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“Beyond Natural Resource Management Patterns: An Alternative Economy in Bolivia”, DevISSues Vol. 12, No. 1, pp. 19-21

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Abstract

As a master student of the major in Politics of Alternative Development (PAD), I had two important questions: How can 'alternative development patterns' be defined within the globalization process? Also, what elements distinguish 'the alternative' from the mainstream in the development field? For developing countries like Bolivia – rich in natural resources but with high levels of poverty and inequality - these questions are closely related. Perhaps critical thinking beyond the usual primary commodity based economic patterns towards alternative development patterns based on multiple and more flexible economic activities can help us get through this puzzle. Especially alternatives from organic agriculture, biocommerce, forestry management and environmental services. These are all capable of conserving the local environment and generating local development. As part of the research team at the Human Development Report (UNDP-Bolivia) I have had the valuable opportunity of being part of a Thematic Human Development Report La otra frontera (The Other Frontier). This report presents different characteristics of traditional commodity-based economic development, which it terms 'the old frontier'. It presents an alternative model – 'the other frontier'- and in this article these two will be contrasted to show how they co-exist and also provide quite different perspectives on the place of this small country within global trade.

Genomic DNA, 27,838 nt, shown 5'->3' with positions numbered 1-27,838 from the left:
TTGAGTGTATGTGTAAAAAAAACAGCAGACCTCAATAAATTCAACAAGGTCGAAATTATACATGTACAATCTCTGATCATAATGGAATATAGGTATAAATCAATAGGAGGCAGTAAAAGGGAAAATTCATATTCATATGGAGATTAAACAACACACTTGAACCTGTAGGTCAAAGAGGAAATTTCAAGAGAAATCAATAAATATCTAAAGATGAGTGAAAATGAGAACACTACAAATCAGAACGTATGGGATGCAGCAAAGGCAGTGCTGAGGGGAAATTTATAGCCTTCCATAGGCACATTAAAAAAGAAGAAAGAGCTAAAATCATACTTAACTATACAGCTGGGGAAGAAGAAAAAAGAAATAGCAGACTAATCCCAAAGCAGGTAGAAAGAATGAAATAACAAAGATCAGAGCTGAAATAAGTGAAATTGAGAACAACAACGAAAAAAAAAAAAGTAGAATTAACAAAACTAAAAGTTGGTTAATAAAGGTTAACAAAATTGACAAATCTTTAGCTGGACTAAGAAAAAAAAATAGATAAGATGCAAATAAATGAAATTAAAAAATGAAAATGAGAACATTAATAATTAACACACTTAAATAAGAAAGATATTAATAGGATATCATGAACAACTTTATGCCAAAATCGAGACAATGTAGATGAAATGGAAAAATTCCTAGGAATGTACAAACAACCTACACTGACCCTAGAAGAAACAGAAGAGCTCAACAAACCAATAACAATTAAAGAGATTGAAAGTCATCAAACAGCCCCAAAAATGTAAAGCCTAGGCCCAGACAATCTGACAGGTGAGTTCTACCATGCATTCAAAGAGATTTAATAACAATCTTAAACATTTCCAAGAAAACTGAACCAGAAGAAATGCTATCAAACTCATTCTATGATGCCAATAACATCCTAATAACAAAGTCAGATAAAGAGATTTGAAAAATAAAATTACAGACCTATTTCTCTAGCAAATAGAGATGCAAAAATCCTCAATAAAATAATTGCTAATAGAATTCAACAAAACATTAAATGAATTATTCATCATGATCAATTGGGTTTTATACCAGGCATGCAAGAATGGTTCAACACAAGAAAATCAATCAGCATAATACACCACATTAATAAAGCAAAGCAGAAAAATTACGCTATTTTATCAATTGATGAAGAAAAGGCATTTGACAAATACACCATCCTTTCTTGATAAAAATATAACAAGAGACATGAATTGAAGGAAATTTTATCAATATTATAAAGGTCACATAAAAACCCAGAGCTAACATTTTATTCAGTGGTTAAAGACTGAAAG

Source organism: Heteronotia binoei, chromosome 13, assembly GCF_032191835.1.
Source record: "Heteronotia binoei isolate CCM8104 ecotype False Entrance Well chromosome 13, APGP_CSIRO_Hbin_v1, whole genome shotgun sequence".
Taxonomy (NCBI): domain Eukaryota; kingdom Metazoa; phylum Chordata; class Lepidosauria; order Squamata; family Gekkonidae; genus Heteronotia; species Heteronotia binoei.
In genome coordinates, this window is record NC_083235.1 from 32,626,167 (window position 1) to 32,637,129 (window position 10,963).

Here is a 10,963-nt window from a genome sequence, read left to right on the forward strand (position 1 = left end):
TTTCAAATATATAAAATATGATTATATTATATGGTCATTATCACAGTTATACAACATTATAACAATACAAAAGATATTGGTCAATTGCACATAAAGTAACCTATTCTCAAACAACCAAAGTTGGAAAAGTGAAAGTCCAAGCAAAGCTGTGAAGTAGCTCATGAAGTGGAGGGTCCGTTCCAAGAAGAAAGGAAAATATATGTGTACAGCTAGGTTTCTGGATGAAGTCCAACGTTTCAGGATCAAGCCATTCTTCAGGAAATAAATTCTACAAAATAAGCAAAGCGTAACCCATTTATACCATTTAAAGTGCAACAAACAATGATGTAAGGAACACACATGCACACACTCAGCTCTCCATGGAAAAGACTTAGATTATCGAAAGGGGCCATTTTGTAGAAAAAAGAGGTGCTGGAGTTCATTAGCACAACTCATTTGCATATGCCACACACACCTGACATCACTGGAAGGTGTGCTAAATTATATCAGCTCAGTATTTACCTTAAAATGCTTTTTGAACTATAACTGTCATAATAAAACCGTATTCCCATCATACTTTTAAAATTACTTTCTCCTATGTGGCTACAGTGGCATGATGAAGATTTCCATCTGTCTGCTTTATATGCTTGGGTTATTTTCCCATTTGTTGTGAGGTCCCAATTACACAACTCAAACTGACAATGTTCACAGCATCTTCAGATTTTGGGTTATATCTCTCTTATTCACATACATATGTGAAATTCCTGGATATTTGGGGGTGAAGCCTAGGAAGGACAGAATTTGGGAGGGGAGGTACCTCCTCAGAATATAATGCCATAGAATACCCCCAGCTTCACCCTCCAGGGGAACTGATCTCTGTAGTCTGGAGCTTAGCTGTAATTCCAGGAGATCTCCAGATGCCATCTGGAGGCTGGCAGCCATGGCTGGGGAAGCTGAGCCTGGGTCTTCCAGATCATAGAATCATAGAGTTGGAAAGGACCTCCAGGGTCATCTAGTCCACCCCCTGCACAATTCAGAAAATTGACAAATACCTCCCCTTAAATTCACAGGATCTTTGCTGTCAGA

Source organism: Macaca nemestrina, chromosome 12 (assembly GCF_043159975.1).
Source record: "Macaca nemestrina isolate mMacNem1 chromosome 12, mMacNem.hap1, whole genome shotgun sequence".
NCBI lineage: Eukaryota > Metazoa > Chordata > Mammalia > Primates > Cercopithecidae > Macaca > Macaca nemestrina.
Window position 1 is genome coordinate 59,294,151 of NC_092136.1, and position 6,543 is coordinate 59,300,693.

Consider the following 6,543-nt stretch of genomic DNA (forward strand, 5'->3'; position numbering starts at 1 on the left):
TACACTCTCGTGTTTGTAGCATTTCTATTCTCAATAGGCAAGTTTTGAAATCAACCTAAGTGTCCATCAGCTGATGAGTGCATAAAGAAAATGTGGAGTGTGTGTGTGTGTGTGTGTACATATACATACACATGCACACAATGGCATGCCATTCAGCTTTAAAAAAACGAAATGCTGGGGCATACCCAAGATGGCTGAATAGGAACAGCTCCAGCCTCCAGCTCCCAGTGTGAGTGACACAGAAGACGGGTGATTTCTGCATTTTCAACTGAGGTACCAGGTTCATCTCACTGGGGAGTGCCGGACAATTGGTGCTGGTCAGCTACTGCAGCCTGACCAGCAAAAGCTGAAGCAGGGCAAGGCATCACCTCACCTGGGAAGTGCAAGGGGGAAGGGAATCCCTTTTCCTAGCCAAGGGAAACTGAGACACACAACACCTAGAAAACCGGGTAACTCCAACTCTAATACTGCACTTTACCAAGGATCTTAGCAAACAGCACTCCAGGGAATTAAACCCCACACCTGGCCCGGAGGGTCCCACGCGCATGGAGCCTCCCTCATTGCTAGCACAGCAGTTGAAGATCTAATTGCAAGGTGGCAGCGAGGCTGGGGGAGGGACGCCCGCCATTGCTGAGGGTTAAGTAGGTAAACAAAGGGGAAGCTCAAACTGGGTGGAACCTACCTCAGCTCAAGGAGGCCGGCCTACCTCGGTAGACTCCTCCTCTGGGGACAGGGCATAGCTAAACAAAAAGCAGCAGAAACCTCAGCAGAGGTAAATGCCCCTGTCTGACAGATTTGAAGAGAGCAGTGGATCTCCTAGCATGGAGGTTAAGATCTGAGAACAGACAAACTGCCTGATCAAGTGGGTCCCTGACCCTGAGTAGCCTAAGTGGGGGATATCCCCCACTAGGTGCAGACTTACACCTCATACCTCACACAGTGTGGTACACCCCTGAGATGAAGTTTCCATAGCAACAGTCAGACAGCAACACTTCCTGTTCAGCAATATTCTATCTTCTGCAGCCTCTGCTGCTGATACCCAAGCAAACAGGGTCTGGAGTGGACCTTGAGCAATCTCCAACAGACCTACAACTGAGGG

Beyond Natural Resource Management Patterns: An Alternative Economy In
Bolivia
Ma. Daniela Sanchez Lopez
1
As a master student of the major in Politics of Alternative Development (PAD), I had two
important questions: How can 'alternative development patterns' be defined within the
globalization process? Also, what elements distinguish 'the alternative' from the
mainstream in the development field? For developing countries like Bolivia – rich in
natural resources but with high levels of poverty and inequality - these questions are
closely related. Perhaps critical thinking beyond the usual primary commodity based
economic patterns towards alternative development patterns based on multiple and more
flexible economic activities can help us get through this puzzle. Especially alternatives
from organic agriculture, biocommerce, forestry management and environmental
services. These are all capable of conserving the local environment and generating local
development. As part of the research team at the Human Development Report (UNDP-
Bolivia) I have had the valuable opportunity of being part of a Thematic Human
Development Report La otra frontera (The Other Frontier). This report presents different
characteristics of traditional commodity-based economic development, which it terms
'the old frontier'. It presents an alternative model 'the other frontier'- and in this article
these two will be contrasted to show how they co-exist and also provide quite different
perspectives on the place of this small country within global trade.
Two Development Patterns in Bolivia
Bolivia is rich in renewable and non renewable natural resources and this means, on the
one hand, that traditional commodity-based economic growth is highly dependent on
mines and hydrocarbon resources. The consequence for Bolivia has been ‘impoverishing
economic growth’; the economy grew by 5 per cent in 2007, for example, whilst the